Marion Council OKs speeding cameras for violations



On Thursday, the Marion City Council voted to adopt an ordinance that will amend the city code to allow for the placement of Automated Traffic Enforcement cameras at specific intersections.

The cameras will be used to detect red light infractions and speeding. The ordinance does not specify the number of cameras installed or their locations. Instead, it paves the way for the city to gather information to determine the best use of traffic cameras and explore potential contracts.

Marion Police Chief Mike Kitsmiller presented the idea of using the cameras to the city council during a work session in February. Kitsmiller recommended installing cameras at Highways 13 and 151 and Highway 100 and East Post Road, citing high crash rates at those intersections.

The council also approved a policy that sets forth the guidelines and procedures for using the cameras. The policy mandates that the city council approve the placement of stationary cameras. However, the police chief may authorize the order of a mobile speed camera after receiving complaints from citizens.

When a mobile camera is used, it will remain in the exact location for at least 48 hours. The police department’s social media pages, city hall, and the police station must provide notice at least 12 hours before the camera unit is set up.

The camera policy requires the City Council report to include statistical data on violations caught by the cameras each month. The council will also review the camera program every six months.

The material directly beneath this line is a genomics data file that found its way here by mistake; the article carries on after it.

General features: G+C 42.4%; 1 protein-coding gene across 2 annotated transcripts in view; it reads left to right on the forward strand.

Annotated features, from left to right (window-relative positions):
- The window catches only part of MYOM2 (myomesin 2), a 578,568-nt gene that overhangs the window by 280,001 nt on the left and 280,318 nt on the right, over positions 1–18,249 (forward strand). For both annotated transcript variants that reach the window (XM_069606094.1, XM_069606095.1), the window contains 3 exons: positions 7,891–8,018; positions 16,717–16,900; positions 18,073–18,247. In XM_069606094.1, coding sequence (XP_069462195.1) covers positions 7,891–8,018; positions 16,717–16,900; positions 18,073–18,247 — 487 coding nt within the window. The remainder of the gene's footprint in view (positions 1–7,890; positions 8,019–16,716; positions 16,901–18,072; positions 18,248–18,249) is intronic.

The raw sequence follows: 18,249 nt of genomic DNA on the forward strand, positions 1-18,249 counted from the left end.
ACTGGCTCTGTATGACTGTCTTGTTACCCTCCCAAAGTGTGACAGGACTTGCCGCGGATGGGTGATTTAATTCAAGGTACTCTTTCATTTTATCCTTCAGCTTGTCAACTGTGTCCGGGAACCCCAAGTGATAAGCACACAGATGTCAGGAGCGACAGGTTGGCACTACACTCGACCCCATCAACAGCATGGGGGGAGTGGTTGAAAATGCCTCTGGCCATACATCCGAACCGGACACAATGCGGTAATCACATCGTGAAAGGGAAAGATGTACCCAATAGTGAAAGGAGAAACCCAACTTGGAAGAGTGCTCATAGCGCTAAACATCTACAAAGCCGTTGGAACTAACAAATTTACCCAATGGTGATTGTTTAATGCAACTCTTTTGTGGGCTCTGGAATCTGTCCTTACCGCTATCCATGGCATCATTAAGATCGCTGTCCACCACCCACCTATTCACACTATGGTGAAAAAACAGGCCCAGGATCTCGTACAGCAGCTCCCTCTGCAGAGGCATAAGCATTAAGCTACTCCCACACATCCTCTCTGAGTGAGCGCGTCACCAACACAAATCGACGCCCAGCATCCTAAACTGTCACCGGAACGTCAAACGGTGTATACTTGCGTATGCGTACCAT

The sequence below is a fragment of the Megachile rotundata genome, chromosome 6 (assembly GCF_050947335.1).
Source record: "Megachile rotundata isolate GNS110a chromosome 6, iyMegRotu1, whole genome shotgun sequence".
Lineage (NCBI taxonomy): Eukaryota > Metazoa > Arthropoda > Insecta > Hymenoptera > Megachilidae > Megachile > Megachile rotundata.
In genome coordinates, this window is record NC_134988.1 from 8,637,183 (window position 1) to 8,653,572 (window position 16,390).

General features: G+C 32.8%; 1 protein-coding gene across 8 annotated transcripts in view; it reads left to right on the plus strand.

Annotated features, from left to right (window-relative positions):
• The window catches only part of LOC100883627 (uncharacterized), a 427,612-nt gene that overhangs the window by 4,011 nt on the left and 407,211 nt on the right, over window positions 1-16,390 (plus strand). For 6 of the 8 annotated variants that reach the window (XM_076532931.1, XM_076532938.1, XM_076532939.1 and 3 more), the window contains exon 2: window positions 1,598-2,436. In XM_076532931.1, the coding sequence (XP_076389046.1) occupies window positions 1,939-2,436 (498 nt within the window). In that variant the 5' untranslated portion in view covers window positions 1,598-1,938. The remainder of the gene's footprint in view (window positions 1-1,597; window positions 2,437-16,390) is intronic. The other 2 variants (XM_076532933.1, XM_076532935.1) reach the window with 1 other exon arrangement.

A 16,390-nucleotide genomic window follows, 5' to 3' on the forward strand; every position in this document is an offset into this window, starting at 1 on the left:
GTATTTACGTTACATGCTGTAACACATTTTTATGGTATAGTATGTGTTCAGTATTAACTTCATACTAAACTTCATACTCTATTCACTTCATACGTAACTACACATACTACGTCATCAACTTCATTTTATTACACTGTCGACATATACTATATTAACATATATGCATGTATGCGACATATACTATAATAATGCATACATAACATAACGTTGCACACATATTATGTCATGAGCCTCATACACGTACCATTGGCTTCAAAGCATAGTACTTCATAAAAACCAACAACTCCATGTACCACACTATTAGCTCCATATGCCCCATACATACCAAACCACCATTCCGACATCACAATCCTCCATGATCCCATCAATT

When the cameras capture someone running a red light or speeding, the vehicle owner will receive a notice of the traffic infraction by mail, along with instructions on how to dispute the citation. Citations must be paid or denied in writing within 30 days of receipt.

The fee for running a red light will be $100, as outlined in the ordinance. The prices for speeding will vary based on the scale established, starting at $50 for driving between 5 and 10 mph over the speed limit.

Fees for speeding caught by traffic cameras under the new ordinance

The proposed ordinance and the camera policy were approved with a 6-1 vote. Council member Gage Miskimen voted against both.

Miskimen stated during the meeting that he believes there may be other alternatives to explore when it comes to making certain intersections safer, such as adding flashing lights before the corner to warn motorists that a stoplight is ahead or adjusting the duration of yellow lights.

“Ideally, of course, the goal would be that no one receives a ticket and everyone follows the rules,” Miskimen commented.

While other council members expressed some concerns, they believe that the cameras will ultimately benefit Marion.

“Do I like them? No. Was I opposed when it first came up? Yes,” council member Sara Mentzer stated. “I don’t know who likes them, but, again, we have to do something to try to deal with the dangerous intersections we’re dealing with.”

In 2021, the Marion City Council declined to move forward with a traffic camera ordinance proposed by Kitsmiller.

During the public forum on Thursday, Brandon Ald spoke out against the proposal. Ald told the council that the cameras are solely a means for the city to generate revenue and will not effectively deter traffic infractions.

“I feel that (the cameras) are unconstitutional and illegal,” Ald argued

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